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Covecube Inc.


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  1. Christian helped me suggesting the use of file placement rules based on file extensions for small files. Works flawlessly for my usecase. Thanks!
  2. Hey, so I have a 10 disk HDD pool with 2 parity and SnapRAID and I'm considering adding an SSD and wondering if I can set DrivePool up somehow so that it'd put all tiny files the pool recieves to the SSD? Like everything under <100KB going to the SSD and the rest to the HDDs and obviously don't fill the SSD with big files. I have tons of small files that are a pain to work with on HDDs but I don't really want to manually put small files to the SSD. If it can't be done as is, would a plugin be able to do this? Basically if a file is smaller than a set amount it would
  3. Hi! So playing with the SSD caching and a torrent client, I realized that for some reason file preallocation is always done at around 32MB/s on a SATA SSD. Which is much faster even on a HDD. No other software interference, raid controller, cable quality, trim, wear or any issues exist and write caching is of course enabled. I know because if I manually start moving the same files it does it with multiple hundreds per seconds a megabyte - as it should - during this very slow prealloc. So there's no hardware bottleneck. And no, we're not talking about thousands of tiny files, they are all 1GB+
  4. I know this has been discussed a few times and I more or less understand the issues and limitations, but I was wondering if it would be possible to give the balancer a bit of a leeway with the free space based balancing logic. What I mean is by default the balancer is putting files on the disk with the most free space. Great. If the next file in the queue would go to another drive (because the actively copied file makes the first target disk less free than another disk) we now have two files being copied and so on. Sounds fast and great, except this is very rare so the SSD is almost alway
  5. Hi, so I'm using DrivePool with SnapRAID and I added a few drives a few months ago and plan on adding more in the future. My small issue is that new drives are getting filled with all the new files which makes the combined performance of those files worse than if they were all across the drives. Imagine having 8 drives filled at 20%, and I add 2 more drives. So now the new files are only on the 2 drives until they reach 20%. I'd much rather have new files on all 10 of them roughly evenly and I can do some manual balancing safely if needed. So how can I do this, this being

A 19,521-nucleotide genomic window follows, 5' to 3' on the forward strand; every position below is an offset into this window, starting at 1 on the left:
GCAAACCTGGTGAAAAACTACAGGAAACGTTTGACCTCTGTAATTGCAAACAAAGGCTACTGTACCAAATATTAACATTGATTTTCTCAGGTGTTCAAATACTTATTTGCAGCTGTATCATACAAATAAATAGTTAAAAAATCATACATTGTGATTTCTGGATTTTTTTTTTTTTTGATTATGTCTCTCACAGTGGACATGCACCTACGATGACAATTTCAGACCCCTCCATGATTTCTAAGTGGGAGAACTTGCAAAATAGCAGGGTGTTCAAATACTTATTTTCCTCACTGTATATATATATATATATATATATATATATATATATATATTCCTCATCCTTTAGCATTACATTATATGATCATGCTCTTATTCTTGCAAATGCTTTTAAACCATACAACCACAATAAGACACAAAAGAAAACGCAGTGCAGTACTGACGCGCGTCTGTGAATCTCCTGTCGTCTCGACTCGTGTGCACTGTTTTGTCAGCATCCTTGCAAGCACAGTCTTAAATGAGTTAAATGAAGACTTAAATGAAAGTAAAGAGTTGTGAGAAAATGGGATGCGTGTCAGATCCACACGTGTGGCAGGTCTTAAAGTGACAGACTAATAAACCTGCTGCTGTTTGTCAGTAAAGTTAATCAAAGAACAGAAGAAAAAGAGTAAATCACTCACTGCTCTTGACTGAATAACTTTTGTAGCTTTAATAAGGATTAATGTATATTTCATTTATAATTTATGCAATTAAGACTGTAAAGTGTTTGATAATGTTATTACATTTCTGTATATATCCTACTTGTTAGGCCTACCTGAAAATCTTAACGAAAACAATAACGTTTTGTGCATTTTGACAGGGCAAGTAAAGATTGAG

6. Yes, I've tried that. Both Direct I/O and Scanner fails to see Samsung NVMe Health.
  7. Hi, I know it's been asked before but I'm still wondering if we can expect NVMe "smart" support in the future for these drives. In Direct I/O everything is a red cross except the "SSD" part with every option, combination of options and specific methods. The devices in question are listed as "Disk # - NVMe Samsung SSD 960 SCSI Disk Device" Using Scanner version and Samsung NVMe Controller driver. CrystalDiskInfo and some other software can get the data.
  8. That is exactly what I would have thought logically, but believe me I wouln't have waste my time registering only to waste everyone else's time making a post before testing it thoroughly. You can easily check it yourself how the write caching option for the individual drives added to a pool is being ignored. Just try making a pool of 2 HDDs, push a few gigs of files, preferably from an SSD or even faster source and watch the initial write speeds. Or watch resource monitor and the actual write speed of disks *after the copy has been reportedly finished*. Or try HD Tune or other disk benchm
  9. I don't need to measure the real speeds, I want to write without caching. I just noticed it while testing before deciding to go with the software or not. I don't like caching because of potential data loss. Just checked and after pushing some files to a HDD pool of two, 4.7 GB of actual data was written after it says the copy was done at ~900 MB/s reportedly, while the monitored real speed was ~100 MB/s to a single HDD (the other had much less free space so it wasn't used). That's 4.7 GB of data "on the fly" in RAM for 47 seconds that would get lost in case of a power outage. And then you
  10. Hi, so I'm experimenting with DrivePool and it seems to be using write caching even if the individual drives in the pool have it disabled, basically overriding it. But for the Covecube Virtual Disk driver there's no Policies tabs in Windows' Device Manager so write caching can't be disabled. The problem I have is that writing files to the pooled drive says it's done within seconds with inaccurately high speeds (due to caching) but I can see the actual speeds of each physical drives and they keep writing in the background even minutes after the writing was supposedly completed.
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